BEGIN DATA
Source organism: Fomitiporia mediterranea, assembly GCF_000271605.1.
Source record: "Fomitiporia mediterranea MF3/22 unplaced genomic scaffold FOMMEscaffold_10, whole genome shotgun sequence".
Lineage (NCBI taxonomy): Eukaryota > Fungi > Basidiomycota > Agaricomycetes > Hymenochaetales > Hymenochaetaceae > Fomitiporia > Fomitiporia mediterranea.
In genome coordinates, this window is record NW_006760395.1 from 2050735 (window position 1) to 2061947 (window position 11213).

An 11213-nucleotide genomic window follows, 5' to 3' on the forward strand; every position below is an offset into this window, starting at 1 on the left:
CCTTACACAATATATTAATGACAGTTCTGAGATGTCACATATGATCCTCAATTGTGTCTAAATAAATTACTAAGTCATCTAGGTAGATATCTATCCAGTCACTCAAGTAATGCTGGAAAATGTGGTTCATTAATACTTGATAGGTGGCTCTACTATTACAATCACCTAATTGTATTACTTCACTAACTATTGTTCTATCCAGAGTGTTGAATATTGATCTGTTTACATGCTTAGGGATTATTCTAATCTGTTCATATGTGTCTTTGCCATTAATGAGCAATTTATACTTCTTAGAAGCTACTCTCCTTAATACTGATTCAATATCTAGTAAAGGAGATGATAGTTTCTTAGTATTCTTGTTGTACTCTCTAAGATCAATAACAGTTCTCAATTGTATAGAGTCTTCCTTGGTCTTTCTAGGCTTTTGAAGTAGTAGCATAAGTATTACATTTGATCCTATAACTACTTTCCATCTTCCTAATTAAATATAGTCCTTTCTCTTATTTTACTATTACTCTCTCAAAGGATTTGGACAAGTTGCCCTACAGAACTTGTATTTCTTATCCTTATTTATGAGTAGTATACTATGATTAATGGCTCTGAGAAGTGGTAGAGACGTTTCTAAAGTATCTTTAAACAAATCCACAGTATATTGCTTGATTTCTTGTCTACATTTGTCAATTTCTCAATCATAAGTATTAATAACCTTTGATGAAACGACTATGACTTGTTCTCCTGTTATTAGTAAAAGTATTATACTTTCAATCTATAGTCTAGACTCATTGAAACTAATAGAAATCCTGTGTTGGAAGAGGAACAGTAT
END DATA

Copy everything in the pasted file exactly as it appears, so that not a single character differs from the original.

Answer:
Source organism: Fomitiporia mediterranea, assembly GCF_000271605.1.
Source record: "Fomitiporia mediterranea MF3/22 unplaced genomic scaffold FOMMEscaffold_10, whole genome shotgun sequence".
Lineage (NCBI taxonomy): Eukaryota > Fungi > Basidiomycota > Agaricomycetes > Hymenochaetales > Hymenochaetaceae > Fomitiporia > Fomitiporia mediterranea.
In genome coordinates, this window is record NW_006760395.1 from 2050735 (window position 1) to 2061947 (window position 11213).

An 11213-nucleotide genomic window follows, 5' to 3' on the forward strand; every position below is an offset into this window, starting at 1 on the left:
CCTTACACAATATATTAATGACAGTTCTGAGATGTCACATATGATCCTCAATTGTGTCTAAATAAATTACTAAGTCATCTAGGTAGATATCTATCCAGTCACTCAAGTAATGCTGGAAAATGTGGTTCATTAATACTTGATAGGTGGCTCTACTATTACAATCACCTAATTGTATTACTTCACTAACTATTGTTCTATCCAGAGTGTTGAATATTGATCTGTTTACATGCTTAGGGATTATTCTAATCTGTTCATATGTGTCTTTGCCATTAATGAGCAATTTATACTTCTTAGAAGCTACTCTCCTTAATACTGATTCAATATCTAGTAAAGGAGATGATAGTTTCTTAGTATTCTTGTTGTACTCTCTAAGATCAATAACAGTTCTCAATTGTATAGAGTCTTCCTTGGTCTTTCTAGGCTTTTGAAGTAGTAGCATAAGTATTACATTTGATCCTATAACTACTTTCCATCTTCCTAATTAAATATAGTCCTTTCTCTTATTTTACTATTACTCTCTCAAAGGATTTGGACAAGTTGCCCTACAGAACTTGTATTTCTTATCCTTATTTATGAGTAGTATACTATGATTAATGGCTCTGAGAAGTGGTAGAGACGTTTCTAAAGTATCTTTAAACAAATCCACAGTATATTGCTTGATTTCTTGTCTACATTTGTCAATTTCTCAATCATAAGTATTAATAACCTTTGATGAAACGACTATGACTTGTTCTCCTGTTATTAGTAAAAGTATTATACTTTCAATCTATAGTCTAGACTCATTGAAACTAATAGAAATCCTGTGTTGGAAGAGGAACAGTAT